Everybody agrees that almost all the gods and their divine agents—angels, miracle workers, and all the rest of them—are fictional characters. Osiris, Romulus, Dionysus, Zalmoxis, Mithras—none of them are divine or even historical. I say “almost all” because, of course, for some gods and their agents people make an exception. These exceptions just happen to be the divine beings in which they believe. The ones in which they don’t believe are obviously false.
Jesus—like Osiris or Romulus—was a remarkable figure in history because of the remarkable acts he is said to have performed and that occurred around him. Some say that we must not attribute to him all those supernatural abilities; he was, after all, an itinerant preacher with a message, like so many preachers of his time and place. It was only later that the supernatural stuff got tacked on. That’s how myths grow, right? Like a game of telephone.
Actually, no. It often goes like this: Zoroaster hallucinates a conversation with the angel Vohu Manah; Muhammad hallucinates a conversation with the angel Gabriel; Joseph Smith hallucinates a conversation with the angel Moroni; Saul of Tarsus hallucinates a conversation with the angel Jesus; etcetera. It is only later that the myth is historicized and humanized, or, after the Greek mythologist Euhemerus, euhemerized—myth masquerading as history.
So Jesus was just a preacher among many with no particularly compelling message. The secular historians who are sure of his historicity insist on this. Stripped of all the impossibilities, this is what we’re left with. But surely he existed, right? The historians readily admit that the gospels that tell us his biography were written decades after he lived, without the benefit of any records, and that they are contradictory and wildly fictitious. Yet none of the other dozens of preachers’ lives were recorded or embellished. Like Jesus, they don’t appear in any contemporaneous historical records because they also were unremarkable. To be sure, they had friends and family, but it didn’t matter. They are lost to history along with nearly every other human being who actually lived.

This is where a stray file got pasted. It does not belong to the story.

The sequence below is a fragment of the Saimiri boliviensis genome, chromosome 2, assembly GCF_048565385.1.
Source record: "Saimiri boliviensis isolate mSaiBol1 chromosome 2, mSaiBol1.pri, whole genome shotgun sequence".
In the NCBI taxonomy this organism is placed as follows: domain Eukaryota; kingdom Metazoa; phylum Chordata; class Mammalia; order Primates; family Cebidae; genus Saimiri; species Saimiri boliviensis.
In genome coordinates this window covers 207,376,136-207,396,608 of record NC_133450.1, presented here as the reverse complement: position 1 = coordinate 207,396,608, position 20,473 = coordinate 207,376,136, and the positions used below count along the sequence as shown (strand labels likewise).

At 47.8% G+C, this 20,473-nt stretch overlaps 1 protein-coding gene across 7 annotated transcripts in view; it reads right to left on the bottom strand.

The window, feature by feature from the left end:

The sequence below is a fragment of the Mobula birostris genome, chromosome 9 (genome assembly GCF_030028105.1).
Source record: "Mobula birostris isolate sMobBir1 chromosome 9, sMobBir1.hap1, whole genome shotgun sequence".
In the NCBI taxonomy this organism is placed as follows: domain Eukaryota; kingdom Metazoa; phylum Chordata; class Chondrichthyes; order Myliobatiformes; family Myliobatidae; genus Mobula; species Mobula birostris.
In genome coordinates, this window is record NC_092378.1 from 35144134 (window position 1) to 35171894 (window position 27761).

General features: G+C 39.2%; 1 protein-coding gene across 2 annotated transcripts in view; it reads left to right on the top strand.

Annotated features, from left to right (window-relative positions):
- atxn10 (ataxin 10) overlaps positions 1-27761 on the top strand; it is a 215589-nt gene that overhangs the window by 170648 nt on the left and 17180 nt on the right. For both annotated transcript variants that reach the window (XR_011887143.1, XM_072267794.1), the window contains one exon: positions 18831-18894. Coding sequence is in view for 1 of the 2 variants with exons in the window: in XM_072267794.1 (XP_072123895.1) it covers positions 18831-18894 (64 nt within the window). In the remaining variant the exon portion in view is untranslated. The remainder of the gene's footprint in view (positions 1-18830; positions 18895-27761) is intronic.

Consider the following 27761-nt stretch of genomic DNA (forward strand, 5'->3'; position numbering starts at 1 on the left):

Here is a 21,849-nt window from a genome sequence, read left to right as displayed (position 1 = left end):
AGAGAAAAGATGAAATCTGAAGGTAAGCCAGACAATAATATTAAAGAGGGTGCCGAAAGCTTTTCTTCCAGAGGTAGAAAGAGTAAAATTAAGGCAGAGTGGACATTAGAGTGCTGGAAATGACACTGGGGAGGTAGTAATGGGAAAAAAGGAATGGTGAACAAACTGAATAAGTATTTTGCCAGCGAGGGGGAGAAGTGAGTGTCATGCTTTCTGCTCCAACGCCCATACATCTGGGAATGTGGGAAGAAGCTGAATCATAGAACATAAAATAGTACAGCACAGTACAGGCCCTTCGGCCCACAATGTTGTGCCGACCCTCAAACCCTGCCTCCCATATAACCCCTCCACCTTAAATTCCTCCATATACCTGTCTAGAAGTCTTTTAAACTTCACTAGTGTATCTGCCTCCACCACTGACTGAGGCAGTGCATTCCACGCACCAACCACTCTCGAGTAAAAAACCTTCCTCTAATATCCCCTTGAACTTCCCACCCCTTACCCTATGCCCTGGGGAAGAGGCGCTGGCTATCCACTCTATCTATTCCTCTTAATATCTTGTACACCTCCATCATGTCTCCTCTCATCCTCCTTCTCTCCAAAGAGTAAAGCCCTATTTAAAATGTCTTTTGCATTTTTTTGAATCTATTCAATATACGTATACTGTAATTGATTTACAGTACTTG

Why would we know about somebody like Jesus so many decades after he died when we don’t know about the dozens of others of his time and location? Somebody would have to do something very remarkable to stand out from the pact. Like miracles. But, like real magic, miracles are impossible. People don’t walk on water or through cast spells whither fig trees. Demons don’t possess pigs. The sun doesn’t go out for three hours without somebody noticing. Ditto all the graves of Jerusalem opening up and spitting out the walking dead.
Sure, absence of evidence isn’t evidence of absence. By why would we know about this particular poor preacher and not others? We wouldn’t. That’s why we don’t know about them. If the myth comes first, and it is a myth this a dying and rising god that is very appealing to people of that day (and still to this day), then it is just a matter of historicizing the myth, creating a biography of a man and inserting him into history—like Osiris. That’s especially easy when there’s no records that could attest to him actually existing—like Osiris. All of this goes on without anybody noticing until almost a century after he supposedly lived. That’s ample time to manufacture a person to fit the myth, a myth that just happens to claim that the word was made flesh. Roswell. The Cargo Cults. But with state backing.
Robert Price put it this way: one builds a comic book around Superman not Clark Kent. You only know about Clark Kent because he’s Superman. Superman’s the draw. Clark Kent humanizes him. You put Superman in history to help the audience suspend their disbelief. He fits into the background until he stands out as a hero. The remarkable against the mundane. But Superman is fictional. Just like Clark Kent.